Potential Benefit of Hormonal Therapy for Non-Uterine Soft Tissue Sarcoma (STS)

Program: Abstracts - Orals, Featured Poster Presentations, and Posters
Session: SAT 326-337-Hormone-Dependent Tumors
Bench to Bedside
Saturday, June 15, 2013: 1:45 PM-3:45 PM
Expo Halls ABC (Moscone Center)

Poster Board SAT-328
Li Li*1, Robin Jacob2, Isaiah P Schuster3, Kenneth Howell Hupart4 and Vladimir Gotlieb1
1Nassau University Medical Center, East Meadow, NY, 2Howard University Hospital, Washington, DC, 3School of Medicine, Stony Brook University, Stony Brook, NY, 4Nassau Univ Med Ctr, East Meadow, NY
Background:

The expression of hormone receptors(HR) is considered a good prognostic marker in uterine sarcoma. Hormonal therapy is widely employed in the therapy of HR+ breast and gynecologic cancers, however, there is little information concerning hormonal therapy in HR+ extrauterine sarcoma.

Case:

59 y.o. woman with a history of schizophrenia and seizures presented after a fall. Past Surgery: hysterectomy 20 years ago for fibroids. PEx: mass in the left axilla. Routine lab tests were normal. CT trauma protocol revealed a 6x4 cm mass adjacent to the R kidney. Contrast MRI revealed an enhancing mass inseparable from the kidney. Its serpentine venous drainage to the IVC magnified the suspicion of malignancy. Thoracic CT showed a 3x2 cm node in the left axilla and a 1 cm nodule in the upper lobe of the right lung. An ultrasound-guided biopsy of the kidney and lymph node both showed atypical nuclei with spindle shaped cells. Immunohistochemistry confirmed the diagnosis of leiomyosarcoma with positive immunostaining for smooth muscle actin, vimentin, BCL-2 and CD-99. It also stained for estrogen and progesterone receptors.

We started chemotherapy with Gemcitabine and Paclitaxel. At 24 months her disease remained stable and Tamoxifen was added. Repeat CT scan 3 months later revealed a new 5x3 cm paraspinal mass. CT guided biopsy identified metastatic malignant melanoma. This was managed with palliative radiation therapy and Dacarbazine. The patient expired 1 year later.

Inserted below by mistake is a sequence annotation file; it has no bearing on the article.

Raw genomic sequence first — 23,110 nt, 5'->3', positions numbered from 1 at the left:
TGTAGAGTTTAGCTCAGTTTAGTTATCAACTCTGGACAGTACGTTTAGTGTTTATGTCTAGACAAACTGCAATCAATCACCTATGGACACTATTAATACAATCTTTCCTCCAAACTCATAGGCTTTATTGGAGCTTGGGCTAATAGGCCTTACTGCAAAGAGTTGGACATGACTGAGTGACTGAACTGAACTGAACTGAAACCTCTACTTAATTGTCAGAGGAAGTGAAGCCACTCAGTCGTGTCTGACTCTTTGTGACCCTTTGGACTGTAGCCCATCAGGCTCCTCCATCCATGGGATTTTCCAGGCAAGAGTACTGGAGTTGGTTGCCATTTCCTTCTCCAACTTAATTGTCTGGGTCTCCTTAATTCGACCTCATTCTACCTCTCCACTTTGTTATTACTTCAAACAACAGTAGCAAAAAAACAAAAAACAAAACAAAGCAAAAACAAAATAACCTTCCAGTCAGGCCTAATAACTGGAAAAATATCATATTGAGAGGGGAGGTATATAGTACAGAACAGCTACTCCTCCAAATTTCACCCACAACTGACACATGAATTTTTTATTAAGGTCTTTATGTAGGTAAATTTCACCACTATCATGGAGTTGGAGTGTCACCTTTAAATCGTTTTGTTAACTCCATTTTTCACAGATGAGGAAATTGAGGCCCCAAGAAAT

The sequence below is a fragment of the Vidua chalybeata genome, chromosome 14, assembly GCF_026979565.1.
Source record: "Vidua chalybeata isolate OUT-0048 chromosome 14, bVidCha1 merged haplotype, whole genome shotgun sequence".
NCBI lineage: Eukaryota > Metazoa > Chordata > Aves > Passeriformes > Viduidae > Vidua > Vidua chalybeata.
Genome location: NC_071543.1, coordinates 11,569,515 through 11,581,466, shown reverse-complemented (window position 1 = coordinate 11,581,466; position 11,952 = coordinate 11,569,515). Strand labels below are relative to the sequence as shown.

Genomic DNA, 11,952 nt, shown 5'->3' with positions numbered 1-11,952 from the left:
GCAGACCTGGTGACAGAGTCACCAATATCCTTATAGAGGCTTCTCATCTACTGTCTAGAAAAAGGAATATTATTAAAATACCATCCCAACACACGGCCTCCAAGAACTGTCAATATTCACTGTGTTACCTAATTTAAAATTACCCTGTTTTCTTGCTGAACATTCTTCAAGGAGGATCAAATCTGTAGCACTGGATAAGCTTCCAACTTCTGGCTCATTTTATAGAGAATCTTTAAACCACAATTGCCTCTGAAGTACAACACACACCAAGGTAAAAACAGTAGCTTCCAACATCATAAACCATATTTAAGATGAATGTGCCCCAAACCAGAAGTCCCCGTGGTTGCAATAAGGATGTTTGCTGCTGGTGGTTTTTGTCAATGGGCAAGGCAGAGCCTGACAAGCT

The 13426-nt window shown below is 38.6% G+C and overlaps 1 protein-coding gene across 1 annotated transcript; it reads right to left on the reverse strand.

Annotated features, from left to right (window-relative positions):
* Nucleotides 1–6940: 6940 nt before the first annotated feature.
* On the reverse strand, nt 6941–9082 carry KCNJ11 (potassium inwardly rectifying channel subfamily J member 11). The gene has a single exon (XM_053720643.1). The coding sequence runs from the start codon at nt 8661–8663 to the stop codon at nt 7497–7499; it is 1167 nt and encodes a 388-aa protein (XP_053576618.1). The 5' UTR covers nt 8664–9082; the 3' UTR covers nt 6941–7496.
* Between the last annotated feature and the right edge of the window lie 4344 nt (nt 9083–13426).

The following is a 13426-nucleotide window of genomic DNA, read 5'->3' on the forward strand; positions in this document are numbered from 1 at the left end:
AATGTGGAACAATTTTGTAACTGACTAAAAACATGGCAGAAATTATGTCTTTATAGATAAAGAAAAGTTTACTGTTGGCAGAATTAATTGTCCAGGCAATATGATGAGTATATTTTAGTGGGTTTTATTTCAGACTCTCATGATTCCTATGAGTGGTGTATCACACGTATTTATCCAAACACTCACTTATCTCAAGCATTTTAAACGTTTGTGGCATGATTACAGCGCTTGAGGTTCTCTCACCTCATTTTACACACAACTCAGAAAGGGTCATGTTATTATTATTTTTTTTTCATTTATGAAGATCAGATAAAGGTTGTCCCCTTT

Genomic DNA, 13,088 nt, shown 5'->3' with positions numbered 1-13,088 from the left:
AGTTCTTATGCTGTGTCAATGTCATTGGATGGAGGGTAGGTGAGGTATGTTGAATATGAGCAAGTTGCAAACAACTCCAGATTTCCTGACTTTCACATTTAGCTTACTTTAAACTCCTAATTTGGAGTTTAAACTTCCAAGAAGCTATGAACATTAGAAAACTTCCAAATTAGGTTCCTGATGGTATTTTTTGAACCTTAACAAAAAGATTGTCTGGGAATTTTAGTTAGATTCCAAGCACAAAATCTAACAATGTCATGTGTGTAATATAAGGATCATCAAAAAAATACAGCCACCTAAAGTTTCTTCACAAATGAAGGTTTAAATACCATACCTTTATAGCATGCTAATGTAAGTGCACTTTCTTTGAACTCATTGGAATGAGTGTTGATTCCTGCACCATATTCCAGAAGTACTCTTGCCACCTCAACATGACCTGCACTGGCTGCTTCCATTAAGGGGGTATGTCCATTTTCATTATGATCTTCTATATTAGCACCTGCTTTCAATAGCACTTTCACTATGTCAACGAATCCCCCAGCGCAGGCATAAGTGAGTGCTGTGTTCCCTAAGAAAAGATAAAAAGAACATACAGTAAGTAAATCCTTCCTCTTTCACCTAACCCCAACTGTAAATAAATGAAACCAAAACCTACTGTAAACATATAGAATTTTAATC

Discussion:

The treatment of localized STS requires surgery and adjunctive radiation therapy. When metastases are present, combination chemotherapy is indicated. This approach is burdened by the limited number of medications available and by poor survival outcomes. HR expression has been found to confer better clinical outcomes in patients with uterine STS; this observation has been extended to  STS of non-uterine origin and those that arise in men. Despite emerging reports about the potential benefit of hormonal therapy-selective estrogen and progesterone receptor modulators and aromatase inhibitors-for uterine sarcoma, there is a paucity of information regarding the application of these therapies to sarcomas arising at other sites. Our patient survived significantly longer than expected with the diagnosis of metastatic retroperitoneal sarcoma. In part this may be due to the survival benefit associated with HR+ tumors, but it may also indicate a role for hormonal therapy which has yet to be explored.

Nothing to Disclose: LL, RJ, IPS, KHH, VG

*Please take note of The Endocrine Society's News Embargo Policy at http://www.endo-society.org/endo2013/media.cfm